Jason Chua has gone overboard with his antics this time. On the Fabrications About the PAP page, Jason Chua suggests that law firm Peter Low LLC is run by Worker’s Party, and called it “One Big Family”.
Can Jason Chua be sued for defaming Peter Low LLC? He insinuated that a reputable law firm is the tool of a political party and called it “One Big Family”. He claimed that because some of the law firm’s members are WP members, the firm is “One Big Family” with the Workers Party.
Where is his evidence that the law firm is a WP outfit?
Defending a client doesn’t mean the lawyer supports what the client does. Nor does it mean the law firm is guilty if the client is guilty. Jason Chua has knowingly hurt the reputation of a law firm with his accusations.
He also commented on the post, saying that the lawyer Remy Choo has volunteered with WP before. He is obviously trying to say that helping WP equals being part of WP.
He tried to draw links between WP and TRS. He alleged that lawyer Remy Choo and MP Sylvia Lim were associated with TRS because their law firm was defending the TRS duo in court. The faces of several lawyers from the law firm, including Peter Low were also featured on the post.
The comments on the post showed that the readers of Jason Chua’s page were misled to think that lawyers from Peter Low LLC were guilty by association with their clients Yang Kai Heng and Ai Takagi. Despite a netizen pointing out that the post could be defamatory, Jason Chua did not remove the post.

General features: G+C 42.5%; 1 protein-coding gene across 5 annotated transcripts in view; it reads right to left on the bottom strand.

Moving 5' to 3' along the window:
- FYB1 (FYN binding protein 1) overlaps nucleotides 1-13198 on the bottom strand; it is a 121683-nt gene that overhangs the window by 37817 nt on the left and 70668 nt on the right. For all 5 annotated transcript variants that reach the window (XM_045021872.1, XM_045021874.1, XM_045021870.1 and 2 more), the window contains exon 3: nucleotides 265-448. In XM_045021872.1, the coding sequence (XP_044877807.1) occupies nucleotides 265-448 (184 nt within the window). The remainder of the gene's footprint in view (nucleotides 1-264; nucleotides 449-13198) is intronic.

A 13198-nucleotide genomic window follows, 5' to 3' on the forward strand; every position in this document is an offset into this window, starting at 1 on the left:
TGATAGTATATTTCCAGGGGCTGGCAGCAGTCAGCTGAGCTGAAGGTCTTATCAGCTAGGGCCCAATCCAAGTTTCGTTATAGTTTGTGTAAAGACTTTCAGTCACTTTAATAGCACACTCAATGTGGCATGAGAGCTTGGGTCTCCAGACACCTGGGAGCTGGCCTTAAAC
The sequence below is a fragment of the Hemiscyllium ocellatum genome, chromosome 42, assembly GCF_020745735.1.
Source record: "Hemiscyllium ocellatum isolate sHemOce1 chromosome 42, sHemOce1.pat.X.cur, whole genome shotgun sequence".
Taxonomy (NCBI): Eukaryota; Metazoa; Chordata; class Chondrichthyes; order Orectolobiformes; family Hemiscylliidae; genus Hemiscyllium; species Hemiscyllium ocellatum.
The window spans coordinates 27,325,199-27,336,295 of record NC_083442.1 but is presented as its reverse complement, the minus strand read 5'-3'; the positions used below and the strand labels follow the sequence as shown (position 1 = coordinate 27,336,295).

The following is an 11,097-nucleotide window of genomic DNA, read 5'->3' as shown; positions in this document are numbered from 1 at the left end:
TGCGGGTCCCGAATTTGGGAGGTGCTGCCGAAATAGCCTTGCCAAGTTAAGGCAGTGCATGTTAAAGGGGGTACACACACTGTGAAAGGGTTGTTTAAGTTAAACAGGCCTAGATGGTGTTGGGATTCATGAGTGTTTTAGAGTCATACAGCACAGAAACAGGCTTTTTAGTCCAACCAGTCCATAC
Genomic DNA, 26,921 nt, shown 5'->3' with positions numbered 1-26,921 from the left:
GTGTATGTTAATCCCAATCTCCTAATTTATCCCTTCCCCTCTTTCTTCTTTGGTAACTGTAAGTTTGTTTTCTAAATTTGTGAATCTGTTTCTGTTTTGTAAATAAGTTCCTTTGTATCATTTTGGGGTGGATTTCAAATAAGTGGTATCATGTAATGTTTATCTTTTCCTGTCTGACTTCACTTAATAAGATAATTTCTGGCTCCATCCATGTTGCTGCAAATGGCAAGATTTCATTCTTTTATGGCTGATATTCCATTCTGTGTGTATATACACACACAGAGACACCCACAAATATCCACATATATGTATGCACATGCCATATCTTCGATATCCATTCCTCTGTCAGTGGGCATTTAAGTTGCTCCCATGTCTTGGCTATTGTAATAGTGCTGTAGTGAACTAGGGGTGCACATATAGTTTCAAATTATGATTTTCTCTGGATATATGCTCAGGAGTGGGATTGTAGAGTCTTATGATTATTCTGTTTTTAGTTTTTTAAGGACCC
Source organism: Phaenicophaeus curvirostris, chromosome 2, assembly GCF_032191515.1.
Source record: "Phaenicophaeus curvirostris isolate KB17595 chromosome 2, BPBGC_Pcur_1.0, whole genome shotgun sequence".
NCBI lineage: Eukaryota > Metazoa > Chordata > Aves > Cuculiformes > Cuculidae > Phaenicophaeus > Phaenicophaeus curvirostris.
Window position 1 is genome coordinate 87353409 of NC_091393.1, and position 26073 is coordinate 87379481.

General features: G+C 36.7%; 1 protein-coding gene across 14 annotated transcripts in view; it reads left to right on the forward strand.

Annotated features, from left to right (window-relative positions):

The Cornell University Law School’s definition: “Libel is a method of defamation expressed by print, writing, pictures, signs, effigies, or any communication embodied in physical form that is injurious to a person’s reputation, exposes a person to public hatred, contempt or ridicule, or injures a person in his/her business or profession.”
The post was shared multiple times on Facebook.
There was a second post on the same day which made it clear that Jason Chua was targeting Peter Low LLC. His page has more than 40,000 likes, so that’s 40,000 times the damage if he were to say it by word of mouth.
Don’t you think that the firm’s reputation has been hurt by the libellous post? Should Jason Chua apologize and offer damages?
Editor’s note: This is a letter submitted by a reader to TOC for publishing, and in no way advocates TOC’s editorial position. TOC does not necessarily believe that defamation should be used on any of the parties described, not should it be a first action of recourse for any published material. We believe that clarifications should be made directly with content creators, rather than for affected parties to resolve matters through legal means.